Sunday, March 18, 2012


Shakespeare's Globe tour at the Arts Theatre Cambridge

A huge touring company – fruitful collaboration between English Touring Theatre and Shakespeare's Globe – begins its travels at the Arts in Cambridge.
John Dove's première production of Howard Brenton's fascinating and intriguing piece survives very successfully the transfer to what must be one of the smallest stages of the tour. The Globe setting is evoked rather than replicated, with a single tree and a tiny musician's gallery.
One of the few scenes actually to benefit from the claustrophobic intimacy this allows was the moment when Anne is arrested, and is left alone amid an uncaring court.
Jo Herbert is a magnetic Anne, charming the audience, and her Henry, with her direct, flirtatious manner. Difficult to achieve the rapport with the house when darkness makes us invisible, but she succeeds, especially in her final farewell. Survivors from 2010 included Colin Hurley's woolly Wolsey, Michael Bertenshaw's solid Cecil, and James Garnon's amazing King James. And another chance to shudder at Julius d'Silva's Cromwell, career politician and ruthless schemer. A new Villiers in Michael Camp: an impressively honest performance, though the comic timing needs a few more previews to perfect.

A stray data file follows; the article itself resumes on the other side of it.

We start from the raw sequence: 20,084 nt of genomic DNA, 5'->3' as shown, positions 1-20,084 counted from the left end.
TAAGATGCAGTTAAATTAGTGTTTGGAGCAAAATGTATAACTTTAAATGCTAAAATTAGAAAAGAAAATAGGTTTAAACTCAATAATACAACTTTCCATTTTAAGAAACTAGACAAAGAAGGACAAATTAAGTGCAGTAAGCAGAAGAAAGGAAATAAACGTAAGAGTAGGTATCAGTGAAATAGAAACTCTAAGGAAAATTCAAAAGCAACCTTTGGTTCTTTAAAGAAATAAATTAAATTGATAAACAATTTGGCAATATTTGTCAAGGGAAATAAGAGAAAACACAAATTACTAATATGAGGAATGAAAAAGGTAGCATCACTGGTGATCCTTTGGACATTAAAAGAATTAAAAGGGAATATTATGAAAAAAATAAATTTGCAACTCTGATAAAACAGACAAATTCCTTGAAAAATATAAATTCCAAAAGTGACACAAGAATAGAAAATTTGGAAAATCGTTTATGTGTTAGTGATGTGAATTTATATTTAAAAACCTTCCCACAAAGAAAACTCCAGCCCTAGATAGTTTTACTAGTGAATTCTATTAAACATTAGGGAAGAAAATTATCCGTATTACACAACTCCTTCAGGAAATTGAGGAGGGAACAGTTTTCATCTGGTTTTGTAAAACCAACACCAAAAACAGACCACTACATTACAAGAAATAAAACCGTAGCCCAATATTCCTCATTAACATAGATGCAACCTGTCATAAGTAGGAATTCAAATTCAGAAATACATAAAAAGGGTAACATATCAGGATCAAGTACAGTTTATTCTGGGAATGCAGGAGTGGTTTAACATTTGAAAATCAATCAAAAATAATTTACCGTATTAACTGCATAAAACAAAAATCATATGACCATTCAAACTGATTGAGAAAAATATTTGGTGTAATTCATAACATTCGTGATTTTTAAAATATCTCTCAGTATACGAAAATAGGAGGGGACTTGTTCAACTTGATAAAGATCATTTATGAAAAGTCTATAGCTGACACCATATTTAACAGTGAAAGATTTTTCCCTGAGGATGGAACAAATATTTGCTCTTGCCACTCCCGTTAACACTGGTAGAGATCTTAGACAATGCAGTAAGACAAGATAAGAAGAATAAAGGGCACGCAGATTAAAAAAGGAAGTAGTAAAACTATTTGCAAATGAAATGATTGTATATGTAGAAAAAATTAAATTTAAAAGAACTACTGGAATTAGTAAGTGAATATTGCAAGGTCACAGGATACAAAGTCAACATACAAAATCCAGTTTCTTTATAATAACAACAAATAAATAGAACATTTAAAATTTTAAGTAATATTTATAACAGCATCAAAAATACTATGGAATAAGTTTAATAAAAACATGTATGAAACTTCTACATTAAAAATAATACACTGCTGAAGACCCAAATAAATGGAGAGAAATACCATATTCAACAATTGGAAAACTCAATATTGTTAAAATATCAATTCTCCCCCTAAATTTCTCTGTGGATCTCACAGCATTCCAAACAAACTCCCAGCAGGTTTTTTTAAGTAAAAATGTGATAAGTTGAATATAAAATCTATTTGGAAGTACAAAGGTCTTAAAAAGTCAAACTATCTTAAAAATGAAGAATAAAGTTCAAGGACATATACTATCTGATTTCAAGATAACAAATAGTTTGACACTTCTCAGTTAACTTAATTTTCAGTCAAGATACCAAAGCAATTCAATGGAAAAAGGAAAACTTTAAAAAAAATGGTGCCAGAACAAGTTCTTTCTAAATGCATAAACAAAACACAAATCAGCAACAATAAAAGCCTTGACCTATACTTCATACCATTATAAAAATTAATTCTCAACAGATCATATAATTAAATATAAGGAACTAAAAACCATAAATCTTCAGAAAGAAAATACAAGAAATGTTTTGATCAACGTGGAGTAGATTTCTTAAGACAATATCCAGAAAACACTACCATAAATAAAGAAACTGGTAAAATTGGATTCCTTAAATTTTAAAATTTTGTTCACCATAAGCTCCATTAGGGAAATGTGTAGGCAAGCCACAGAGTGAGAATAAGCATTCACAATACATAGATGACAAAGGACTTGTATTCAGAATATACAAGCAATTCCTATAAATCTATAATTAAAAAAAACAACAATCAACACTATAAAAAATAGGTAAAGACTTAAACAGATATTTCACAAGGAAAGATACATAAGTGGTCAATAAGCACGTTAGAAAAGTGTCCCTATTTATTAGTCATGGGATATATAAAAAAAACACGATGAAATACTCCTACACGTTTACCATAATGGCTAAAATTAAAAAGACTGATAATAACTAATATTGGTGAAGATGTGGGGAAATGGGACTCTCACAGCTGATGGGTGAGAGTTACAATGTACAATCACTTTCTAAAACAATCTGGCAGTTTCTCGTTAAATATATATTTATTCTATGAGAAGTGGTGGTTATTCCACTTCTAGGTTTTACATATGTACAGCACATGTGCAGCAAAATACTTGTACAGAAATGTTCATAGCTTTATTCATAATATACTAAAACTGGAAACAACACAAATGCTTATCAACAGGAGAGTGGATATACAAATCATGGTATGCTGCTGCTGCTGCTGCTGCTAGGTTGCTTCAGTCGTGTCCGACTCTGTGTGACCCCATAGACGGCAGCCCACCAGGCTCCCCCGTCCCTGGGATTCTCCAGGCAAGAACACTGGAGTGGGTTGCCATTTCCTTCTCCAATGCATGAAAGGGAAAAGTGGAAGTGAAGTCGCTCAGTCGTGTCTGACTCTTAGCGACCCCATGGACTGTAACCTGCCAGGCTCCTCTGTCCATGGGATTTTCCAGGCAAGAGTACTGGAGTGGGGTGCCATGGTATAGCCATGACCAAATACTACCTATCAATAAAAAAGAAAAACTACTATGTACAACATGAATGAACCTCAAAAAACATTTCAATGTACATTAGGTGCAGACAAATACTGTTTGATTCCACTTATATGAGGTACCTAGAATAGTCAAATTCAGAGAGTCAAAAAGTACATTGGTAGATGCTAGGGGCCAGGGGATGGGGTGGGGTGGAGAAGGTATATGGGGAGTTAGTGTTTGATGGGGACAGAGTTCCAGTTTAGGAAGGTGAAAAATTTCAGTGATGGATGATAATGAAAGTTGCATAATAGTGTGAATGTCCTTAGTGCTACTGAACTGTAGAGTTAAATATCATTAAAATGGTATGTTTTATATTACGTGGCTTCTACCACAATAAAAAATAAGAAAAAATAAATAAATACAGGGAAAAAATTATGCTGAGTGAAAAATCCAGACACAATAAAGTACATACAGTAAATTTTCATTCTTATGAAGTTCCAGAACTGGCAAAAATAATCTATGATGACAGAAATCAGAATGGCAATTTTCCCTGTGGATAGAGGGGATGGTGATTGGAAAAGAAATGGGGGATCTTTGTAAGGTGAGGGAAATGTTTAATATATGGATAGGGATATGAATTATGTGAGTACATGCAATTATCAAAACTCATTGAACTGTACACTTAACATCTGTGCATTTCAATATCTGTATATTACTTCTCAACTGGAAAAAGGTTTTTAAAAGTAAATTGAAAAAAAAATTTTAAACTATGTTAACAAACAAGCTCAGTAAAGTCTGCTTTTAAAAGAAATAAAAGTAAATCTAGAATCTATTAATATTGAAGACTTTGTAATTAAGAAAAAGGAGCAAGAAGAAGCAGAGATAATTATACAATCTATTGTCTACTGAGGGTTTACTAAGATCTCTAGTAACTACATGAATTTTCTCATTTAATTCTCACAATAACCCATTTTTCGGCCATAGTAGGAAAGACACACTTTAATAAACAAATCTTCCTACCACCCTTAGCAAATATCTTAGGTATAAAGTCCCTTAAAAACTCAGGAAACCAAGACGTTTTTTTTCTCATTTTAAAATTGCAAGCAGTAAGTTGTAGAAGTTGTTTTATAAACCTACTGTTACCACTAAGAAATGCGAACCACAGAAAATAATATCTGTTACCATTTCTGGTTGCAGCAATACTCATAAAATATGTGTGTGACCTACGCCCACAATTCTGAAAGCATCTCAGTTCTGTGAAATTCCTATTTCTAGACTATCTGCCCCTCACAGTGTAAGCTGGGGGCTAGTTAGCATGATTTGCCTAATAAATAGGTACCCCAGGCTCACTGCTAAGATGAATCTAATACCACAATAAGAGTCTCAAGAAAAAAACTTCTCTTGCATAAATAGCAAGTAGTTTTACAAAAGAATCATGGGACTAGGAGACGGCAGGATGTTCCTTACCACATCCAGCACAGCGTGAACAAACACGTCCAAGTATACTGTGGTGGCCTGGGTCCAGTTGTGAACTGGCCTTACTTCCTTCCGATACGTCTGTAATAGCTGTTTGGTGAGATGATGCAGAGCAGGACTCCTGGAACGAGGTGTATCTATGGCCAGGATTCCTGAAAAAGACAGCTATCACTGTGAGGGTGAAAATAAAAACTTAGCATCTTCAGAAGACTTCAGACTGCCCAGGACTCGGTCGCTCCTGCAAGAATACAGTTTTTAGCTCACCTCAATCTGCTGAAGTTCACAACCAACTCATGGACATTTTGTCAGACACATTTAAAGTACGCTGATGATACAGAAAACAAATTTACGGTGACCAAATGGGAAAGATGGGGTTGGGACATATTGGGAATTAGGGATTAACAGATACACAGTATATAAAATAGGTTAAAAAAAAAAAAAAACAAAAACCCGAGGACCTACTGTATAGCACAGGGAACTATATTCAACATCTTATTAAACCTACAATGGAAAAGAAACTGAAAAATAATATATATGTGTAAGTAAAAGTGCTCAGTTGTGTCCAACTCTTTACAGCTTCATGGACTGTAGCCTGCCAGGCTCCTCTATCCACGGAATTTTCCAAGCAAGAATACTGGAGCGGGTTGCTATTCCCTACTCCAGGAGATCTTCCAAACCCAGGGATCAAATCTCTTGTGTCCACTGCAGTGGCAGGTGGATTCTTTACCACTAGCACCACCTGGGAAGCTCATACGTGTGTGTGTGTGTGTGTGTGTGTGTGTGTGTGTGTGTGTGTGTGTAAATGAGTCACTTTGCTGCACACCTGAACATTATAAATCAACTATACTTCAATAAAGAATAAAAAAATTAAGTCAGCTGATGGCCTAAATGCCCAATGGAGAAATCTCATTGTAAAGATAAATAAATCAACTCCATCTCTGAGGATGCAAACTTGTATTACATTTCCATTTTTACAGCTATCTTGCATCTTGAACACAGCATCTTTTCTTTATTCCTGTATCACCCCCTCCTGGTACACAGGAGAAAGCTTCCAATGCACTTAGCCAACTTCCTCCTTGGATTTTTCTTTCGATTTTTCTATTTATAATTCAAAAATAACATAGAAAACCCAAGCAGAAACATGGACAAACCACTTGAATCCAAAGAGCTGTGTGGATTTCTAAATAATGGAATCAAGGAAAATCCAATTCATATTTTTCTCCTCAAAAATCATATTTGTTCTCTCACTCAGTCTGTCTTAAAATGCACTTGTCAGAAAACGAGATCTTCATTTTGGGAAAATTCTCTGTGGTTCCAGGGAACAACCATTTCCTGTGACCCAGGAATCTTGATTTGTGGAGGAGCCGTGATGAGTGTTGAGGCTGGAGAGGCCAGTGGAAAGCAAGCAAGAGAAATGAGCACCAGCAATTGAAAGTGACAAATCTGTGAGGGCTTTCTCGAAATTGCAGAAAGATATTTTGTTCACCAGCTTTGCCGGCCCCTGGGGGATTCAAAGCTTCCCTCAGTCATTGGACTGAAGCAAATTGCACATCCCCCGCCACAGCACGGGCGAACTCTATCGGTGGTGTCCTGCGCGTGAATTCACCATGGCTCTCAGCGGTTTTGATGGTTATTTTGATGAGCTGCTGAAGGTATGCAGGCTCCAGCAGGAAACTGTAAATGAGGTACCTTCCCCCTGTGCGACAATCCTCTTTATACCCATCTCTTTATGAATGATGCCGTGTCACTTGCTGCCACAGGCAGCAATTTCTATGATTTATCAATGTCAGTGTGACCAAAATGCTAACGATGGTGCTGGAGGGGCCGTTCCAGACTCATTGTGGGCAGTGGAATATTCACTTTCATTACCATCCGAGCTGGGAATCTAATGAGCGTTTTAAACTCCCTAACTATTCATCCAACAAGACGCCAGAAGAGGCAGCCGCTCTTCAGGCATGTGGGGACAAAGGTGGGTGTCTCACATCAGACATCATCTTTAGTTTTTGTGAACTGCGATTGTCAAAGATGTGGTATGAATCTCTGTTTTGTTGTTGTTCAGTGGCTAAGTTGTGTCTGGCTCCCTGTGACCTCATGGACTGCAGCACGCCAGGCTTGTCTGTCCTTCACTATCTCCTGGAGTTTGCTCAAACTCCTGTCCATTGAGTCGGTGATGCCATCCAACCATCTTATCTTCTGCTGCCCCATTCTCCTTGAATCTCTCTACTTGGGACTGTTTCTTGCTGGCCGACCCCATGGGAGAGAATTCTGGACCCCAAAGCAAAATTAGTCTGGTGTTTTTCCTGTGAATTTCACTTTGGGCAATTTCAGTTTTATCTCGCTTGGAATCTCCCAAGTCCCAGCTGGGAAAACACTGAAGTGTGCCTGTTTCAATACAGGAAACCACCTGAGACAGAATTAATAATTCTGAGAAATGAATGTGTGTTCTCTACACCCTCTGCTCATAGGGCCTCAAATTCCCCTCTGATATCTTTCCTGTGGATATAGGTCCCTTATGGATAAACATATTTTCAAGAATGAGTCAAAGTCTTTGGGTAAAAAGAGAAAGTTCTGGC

It was good to chat with the players beforehand [another relic of the Globe original] – we learned that Lady Celia graduated from Fitzwilliam in 1997, and that "Steamy", though daunted by the old hands who arrived word perfect at the first rehearsal, was made welcome by a friendly company, and is hoping to see the show garner some five star reviews when it plays to the national critics in Brighton …

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